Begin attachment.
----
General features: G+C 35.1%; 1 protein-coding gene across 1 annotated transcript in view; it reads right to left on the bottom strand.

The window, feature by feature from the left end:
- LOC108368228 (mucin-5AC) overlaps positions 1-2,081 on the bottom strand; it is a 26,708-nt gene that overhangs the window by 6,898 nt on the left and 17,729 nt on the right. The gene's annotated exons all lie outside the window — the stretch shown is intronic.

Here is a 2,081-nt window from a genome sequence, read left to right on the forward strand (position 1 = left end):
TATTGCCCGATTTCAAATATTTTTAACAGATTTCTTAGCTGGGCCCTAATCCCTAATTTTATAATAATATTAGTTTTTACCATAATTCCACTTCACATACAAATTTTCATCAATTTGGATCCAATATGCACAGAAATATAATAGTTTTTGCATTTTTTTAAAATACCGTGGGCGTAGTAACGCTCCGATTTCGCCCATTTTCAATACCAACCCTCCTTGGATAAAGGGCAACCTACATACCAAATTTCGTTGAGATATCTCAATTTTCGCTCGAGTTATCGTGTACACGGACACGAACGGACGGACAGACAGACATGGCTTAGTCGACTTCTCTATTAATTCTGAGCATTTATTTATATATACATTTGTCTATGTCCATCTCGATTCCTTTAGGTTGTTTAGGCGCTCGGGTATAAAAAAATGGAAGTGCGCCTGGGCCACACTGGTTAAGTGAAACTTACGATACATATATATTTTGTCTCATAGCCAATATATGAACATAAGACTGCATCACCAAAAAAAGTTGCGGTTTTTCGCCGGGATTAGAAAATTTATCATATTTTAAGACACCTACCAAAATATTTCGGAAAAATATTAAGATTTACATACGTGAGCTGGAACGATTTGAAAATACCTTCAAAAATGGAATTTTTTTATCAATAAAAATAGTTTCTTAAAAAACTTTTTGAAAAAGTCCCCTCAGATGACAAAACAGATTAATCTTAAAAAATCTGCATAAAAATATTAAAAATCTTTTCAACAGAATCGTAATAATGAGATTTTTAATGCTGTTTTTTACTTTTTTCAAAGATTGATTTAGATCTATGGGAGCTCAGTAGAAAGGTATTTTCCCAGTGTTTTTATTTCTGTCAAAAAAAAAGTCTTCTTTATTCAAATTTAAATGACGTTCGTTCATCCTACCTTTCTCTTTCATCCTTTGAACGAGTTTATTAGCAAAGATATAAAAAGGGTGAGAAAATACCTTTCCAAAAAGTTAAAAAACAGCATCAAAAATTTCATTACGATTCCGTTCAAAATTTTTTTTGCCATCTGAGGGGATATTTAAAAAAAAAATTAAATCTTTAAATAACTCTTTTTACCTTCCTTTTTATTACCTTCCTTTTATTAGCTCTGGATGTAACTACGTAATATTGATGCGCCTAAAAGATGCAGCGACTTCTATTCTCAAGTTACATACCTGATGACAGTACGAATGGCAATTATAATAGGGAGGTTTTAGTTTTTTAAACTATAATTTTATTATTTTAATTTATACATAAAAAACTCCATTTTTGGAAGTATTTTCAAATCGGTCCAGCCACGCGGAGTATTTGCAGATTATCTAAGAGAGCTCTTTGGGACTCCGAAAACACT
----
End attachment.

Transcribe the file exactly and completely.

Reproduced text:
General features: G+C 35.1%; 1 protein-coding gene across 1 annotated transcript in view; it reads right to left on the bottom strand.

The window, feature by feature from the left end:
- LOC108368228 (mucin-5AC) overlaps positions 1-2,081 on the bottom strand; it is a 26,708-nt gene that overhangs the window by 6,898 nt on the left and 17,729 nt on the right. The gene's annotated exons all lie outside the window — the stretch shown is intronic.

Here is a 2,081-nt window from a genome sequence, read left to right on the forward strand (position 1 = left end):
TATTGCCCGATTTCAAATATTTTTAACAGATTTCTTAGCTGGGCCCTAATCCCTAATTTTATAATAATATTAGTTTTTACCATAATTCCACTTCACATACAAATTTTCATCAATTTGGATCCAATATGCACAGAAATATAATAGTTTTTGCATTTTTTTAAAATACCGTGGGCGTAGTAACGCTCCGATTTCGCCCATTTTCAATACCAACCCTCCTTGGATAAAGGGCAACCTACATACCAAATTTCGTTGAGATATCTCAATTTTCGCTCGAGTTATCGTGTACACGGACACGAACGGACGGACAGACAGACATGGCTTAGTCGACTTCTCTATTAATTCTGAGCATTTATTTATATATACATTTGTCTATGTCCATCTCGATTCCTTTAGGTTGTTTAGGCGCTCGGGTATAAAAAAATGGAAGTGCGCCTGGGCCACACTGGTTAAGTGAAACTTACGATACATATATATTTTGTCTCATAGCCAATATATGAACATAAGACTGCATCACCAAAAAAAGTTGCGGTTTTTCGCCGGGATTAGAAAATTTATCATATTTTAAGACACCTACCAAAATATTTCGGAAAAATATTAAGATTTACATACGTGAGCTGGAACGATTTGAAAATACCTTCAAAAATGGAATTTTTTTATCAATAAAAATAGTTTCTTAAAAAACTTTTTGAAAAAGTCCCCTCAGATGACAAAACAGATTAATCTTAAAAAATCTGCATAAAAATATTAAAAATCTTTTCAACAGAATCGTAATAATGAGATTTTTAATGCTGTTTTTTACTTTTTTCAAAGATTGATTTAGATCTATGGGAGCTCAGTAGAAAGGTATTTTCCCAGTGTTTTTATTTCTGTCAAAAAAAAAGTCTTCTTTATTCAAATTTAAATGACGTTCGTTCATCCTACCTTTCTCTTTCATCCTTTGAACGAGTTTATTAGCAAAGATATAAAAAGGGTGAGAAAATACCTTTCCAAAAAGTTAAAAAACAGCATCAAAAATTTCATTACGATTCCGTTCAAAATTTTTTTTGCCATCTGAGGGGATATTTAAAAAAAAAATTAAATCTTTAAATAACTCTTTTTACCTTCCTTTTTATTACCTTCCTTTTATTAGCTCTGGATGTAACTACGTAATATTGATGCGCCTAAAAGATGCAGCGACTTCTATTCTCAAGTTACATACCTGATGACAGTACGAATGGCAATTATAATAGGGAGGTTTTAGTTTTTTAAACTATAATTTTATTATTTTAATTTATACATAAAAAACTCCATTTTTGGAAGTATTTTCAAATCGGTCCAGCCACGCGGAGTATTTGCAGATTATCTAAGAGAGCTCTTTGGGACTCCGAAAACACT